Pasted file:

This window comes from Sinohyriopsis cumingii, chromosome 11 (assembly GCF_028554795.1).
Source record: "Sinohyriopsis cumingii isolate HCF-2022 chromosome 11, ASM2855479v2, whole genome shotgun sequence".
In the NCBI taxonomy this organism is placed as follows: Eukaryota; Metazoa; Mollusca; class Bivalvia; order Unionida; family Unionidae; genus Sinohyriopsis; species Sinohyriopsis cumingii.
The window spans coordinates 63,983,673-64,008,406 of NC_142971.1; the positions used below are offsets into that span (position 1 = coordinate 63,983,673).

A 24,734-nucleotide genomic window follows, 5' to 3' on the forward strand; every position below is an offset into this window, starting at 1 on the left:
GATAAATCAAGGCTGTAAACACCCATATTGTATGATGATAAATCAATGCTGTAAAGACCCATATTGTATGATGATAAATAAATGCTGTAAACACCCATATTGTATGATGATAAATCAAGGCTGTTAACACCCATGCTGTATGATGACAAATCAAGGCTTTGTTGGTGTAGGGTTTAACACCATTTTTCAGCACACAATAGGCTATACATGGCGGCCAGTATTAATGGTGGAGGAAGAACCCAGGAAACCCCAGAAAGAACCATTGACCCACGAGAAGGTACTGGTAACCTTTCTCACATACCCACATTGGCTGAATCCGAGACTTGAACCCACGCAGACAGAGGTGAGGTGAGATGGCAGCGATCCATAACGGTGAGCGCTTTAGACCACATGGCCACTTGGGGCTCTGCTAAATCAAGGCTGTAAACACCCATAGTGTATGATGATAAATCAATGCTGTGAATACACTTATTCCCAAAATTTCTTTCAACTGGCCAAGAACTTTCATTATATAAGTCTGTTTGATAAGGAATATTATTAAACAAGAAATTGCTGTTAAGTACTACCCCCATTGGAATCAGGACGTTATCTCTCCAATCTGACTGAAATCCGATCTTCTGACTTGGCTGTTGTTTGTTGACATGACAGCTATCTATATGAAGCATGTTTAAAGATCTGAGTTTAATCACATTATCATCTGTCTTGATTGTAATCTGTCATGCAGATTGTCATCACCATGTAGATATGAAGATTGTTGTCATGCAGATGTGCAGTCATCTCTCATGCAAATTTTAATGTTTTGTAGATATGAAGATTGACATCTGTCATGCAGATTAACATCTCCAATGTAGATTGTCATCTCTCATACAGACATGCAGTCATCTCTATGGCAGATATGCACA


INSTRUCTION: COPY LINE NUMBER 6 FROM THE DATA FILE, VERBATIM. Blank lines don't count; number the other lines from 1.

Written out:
GATAAATCAAGGCTGTAAACACCCATATTGTATGATGATAAATCAATGCTGTAAAGACCCATATTGTATGATGATAAATAAATGCTGTAAACACCCATATTGTATGATGATAAATCAAGGCTGTTAACACCCATGCTGTATGATGACAAATCAAGGCTTTGTTGGTGTAGGGTTTAACACCATTTTTCAGCACACAATAGGCTATACATGGCGGCCAGTATTAATGGTGGAGGAAGAACCCAGGAAACCCCAGAAAGAACCATTGACCCACGAGAAGGTACTGGTAACCTTTCTCACATACCCACATTGGCTGAATCCGAGACTTGAACCCACGCAGACAGAGGTGAGGTGAGATGGCAGCGATCCATAACGGTGAGCGCTTTAGACCACATGGCCACTTGGGGCTCTGCTAAATCAAGGCTGTAAACACCCATAGTGTATGATGATAAATCAATGCTGTGAATACACTTATTCCCAAAATTTCTTTCAACTGGCCAAGAACTTTCATTATATAAGTCTGTTTGATAAGGAATATTATTAAACAAGAAATTGCTGTTAAGTACTACCCCCATTGGAATCAGGACGTTATCTCTCCAATCTGACTGAAATCCGATCTTCTGACTTGGCTGTTGTTTGTTGACATGACAGCTATCTATATGAAGCATGTTTAAAGATCTGAGTTTAATCACATTATCATCTGTCTTGATTGTAATCTGTCATGCAGATTGTCATCACCATGTAGATATGAAGATTGTTGTCATGCAGATGTGCAGTCATCTCTCATGCAAATTTTAATGTTTTGTAGATATGAAGATTGACATCTGTCATGCAGATTAACATCTCCAATGTAGATTGTCATCTCTCATACAGACATGCAGTCATCTCTATGGCAGATATGCACA